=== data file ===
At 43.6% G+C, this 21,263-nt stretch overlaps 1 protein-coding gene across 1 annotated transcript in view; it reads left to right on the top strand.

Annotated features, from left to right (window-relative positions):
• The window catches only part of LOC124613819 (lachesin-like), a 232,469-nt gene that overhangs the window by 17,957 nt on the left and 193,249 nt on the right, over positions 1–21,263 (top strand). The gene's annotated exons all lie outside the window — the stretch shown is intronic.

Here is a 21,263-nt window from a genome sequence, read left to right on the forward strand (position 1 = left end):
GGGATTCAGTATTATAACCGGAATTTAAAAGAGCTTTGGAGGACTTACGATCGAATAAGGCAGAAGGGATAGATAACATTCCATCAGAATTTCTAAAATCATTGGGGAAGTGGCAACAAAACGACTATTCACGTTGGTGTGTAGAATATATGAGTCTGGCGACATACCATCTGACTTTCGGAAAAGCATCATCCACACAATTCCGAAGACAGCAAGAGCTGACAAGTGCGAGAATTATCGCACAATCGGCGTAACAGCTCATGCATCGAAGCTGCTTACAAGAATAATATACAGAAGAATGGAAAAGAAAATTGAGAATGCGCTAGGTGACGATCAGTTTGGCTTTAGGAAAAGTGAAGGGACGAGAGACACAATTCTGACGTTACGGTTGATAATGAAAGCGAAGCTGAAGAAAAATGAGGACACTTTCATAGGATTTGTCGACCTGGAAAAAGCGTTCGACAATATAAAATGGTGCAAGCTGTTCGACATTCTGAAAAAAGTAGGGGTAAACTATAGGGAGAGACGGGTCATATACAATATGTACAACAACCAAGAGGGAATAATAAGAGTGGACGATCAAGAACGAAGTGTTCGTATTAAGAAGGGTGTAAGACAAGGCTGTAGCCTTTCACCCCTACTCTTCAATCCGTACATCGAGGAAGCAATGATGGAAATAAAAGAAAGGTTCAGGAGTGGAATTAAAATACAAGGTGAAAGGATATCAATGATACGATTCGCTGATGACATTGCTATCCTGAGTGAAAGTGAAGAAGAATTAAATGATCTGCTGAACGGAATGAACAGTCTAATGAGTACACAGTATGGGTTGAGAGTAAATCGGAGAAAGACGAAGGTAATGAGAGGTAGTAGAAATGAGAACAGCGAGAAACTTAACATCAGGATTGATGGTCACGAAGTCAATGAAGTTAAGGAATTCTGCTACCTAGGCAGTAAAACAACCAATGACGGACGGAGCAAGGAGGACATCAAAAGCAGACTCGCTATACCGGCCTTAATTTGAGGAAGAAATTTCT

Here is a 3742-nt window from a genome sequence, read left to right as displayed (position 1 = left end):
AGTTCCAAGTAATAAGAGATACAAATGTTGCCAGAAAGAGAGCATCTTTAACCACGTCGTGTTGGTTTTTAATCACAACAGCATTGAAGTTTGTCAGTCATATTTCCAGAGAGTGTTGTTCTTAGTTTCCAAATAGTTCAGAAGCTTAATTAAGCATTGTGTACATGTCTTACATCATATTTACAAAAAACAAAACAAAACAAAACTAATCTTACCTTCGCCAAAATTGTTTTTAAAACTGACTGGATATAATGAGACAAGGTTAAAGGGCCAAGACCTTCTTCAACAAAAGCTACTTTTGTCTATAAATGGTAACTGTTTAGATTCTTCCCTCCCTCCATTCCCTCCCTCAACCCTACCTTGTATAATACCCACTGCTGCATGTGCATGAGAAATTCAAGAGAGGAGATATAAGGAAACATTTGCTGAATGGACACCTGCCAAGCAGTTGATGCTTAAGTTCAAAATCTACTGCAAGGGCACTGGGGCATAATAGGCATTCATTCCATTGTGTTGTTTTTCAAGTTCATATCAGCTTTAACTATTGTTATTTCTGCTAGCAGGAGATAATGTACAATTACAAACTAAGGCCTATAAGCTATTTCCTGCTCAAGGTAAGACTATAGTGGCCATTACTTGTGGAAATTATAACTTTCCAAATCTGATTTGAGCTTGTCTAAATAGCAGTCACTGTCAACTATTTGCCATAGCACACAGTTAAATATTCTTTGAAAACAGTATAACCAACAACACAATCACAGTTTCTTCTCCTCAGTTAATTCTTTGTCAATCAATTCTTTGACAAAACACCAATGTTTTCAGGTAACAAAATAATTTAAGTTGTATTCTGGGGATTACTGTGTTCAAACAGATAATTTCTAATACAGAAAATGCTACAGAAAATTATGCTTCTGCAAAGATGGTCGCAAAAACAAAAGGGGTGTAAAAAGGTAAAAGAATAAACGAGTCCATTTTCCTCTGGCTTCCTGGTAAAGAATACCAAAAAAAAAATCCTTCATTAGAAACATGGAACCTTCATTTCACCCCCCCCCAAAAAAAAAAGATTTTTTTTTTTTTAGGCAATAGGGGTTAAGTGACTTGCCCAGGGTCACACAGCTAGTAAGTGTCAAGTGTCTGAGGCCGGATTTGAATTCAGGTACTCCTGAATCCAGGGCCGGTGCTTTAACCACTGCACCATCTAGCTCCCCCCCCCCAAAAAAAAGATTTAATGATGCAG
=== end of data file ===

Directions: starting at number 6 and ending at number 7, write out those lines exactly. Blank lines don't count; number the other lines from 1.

Here is a 3742-nt window from a genome sequence, read left to right as displayed (position 1 = left end):
AGTTCCAAGTAATAAGAGATACAAATGTTGCCAGAAAGAGAGCATCTTTAACCACGTCGTGTTGGTTTTTAATCACAACAGCATTGAAGTTTGTCAGTCATATTTCCAGAGAGTGTTGTTCTTAGTTTCCAAATAGTTCAGAAGCTTAATTAAGCATTGTGTACATGTCTTACATCATATTTACAAAAAACAAAACAAAACAAAACTAATCTTACCTTCGCCAAAATTGTTTTTAAAACTGACTGGATATAATGAGACAAGGTTAAAGGGCCAAGACCTTCTTCAACAAAAGCTACTTTTGTCTATAAATGGTAACTGTTTAGATTCTTCCCTCCCTCCATTCCCTCCCTCAACCCTACCTTGTATAATACCCACTGCTGCATGTGCATGAGAAATTCAAGAGAGGAGATATAAGGAAACATTTGCTGAATGGACACCTGCCAAGCAGTTGATGCTTAAGTTCAAAATCTACTGCAAGGGCACTGGGGCATAATAGGCATTCATTCCATTGTGTTGTTTTTCAAGTTCATATCAGCTTTAACTATTGTTATTTCTGCTAGCAGGAGATAATGTACAATTACAAACTAAGGCCTATAAGCTATTTCCTGCTCAAGGTAAGACTATAGTGGCCATTACTTGTGGAAATTATAACTTTCCAAATCTGATTTGAGCTTGTCTAAATAGCAGTCACTGTCAACTATTTGCCATAGCACACAGTTAAATATTCTTTGAAAACAGTATAACCAACAACACAATCACAGTTTCTTCTCCTCAGTTAATTCTTTGTCAATCAATTCTTTGACAAAACACCAATGTTTTCAGGTAACAAAATAATTTAAGTTGTATTCTGGGGATTACTGTGTTCAAACAGATAATTTCTAATACAGAAAATGCTACAGAAAATTATGCTTCTGCAAAGATGGTCGCAAAAACAAAAGGGGTGTAAAAAGGTAAAAGAATAAACGAGTCCATTTTCCTCTGGCTTCCTGGTAAAGAATACCAAAAAAAAAATCCTTCATTAGAAACATGGAACCTTCATTTCACCCCCCCCCAAAAAAAAAAGATTTTTTTTTTTTTAGGCAATAGGGGTTAAGTGACTTGCCCAGGGTCACACAGCTAGTAAGTGTCAAGTGTCTGAGGCCGGATTTGAATTCAGGTACTCCTGAATCCAGGGCCGGTGCTTTAACCACTGCACCATCTAGCTCCCCCCCCCCAAAAAAAAGATTTAATGATGCAG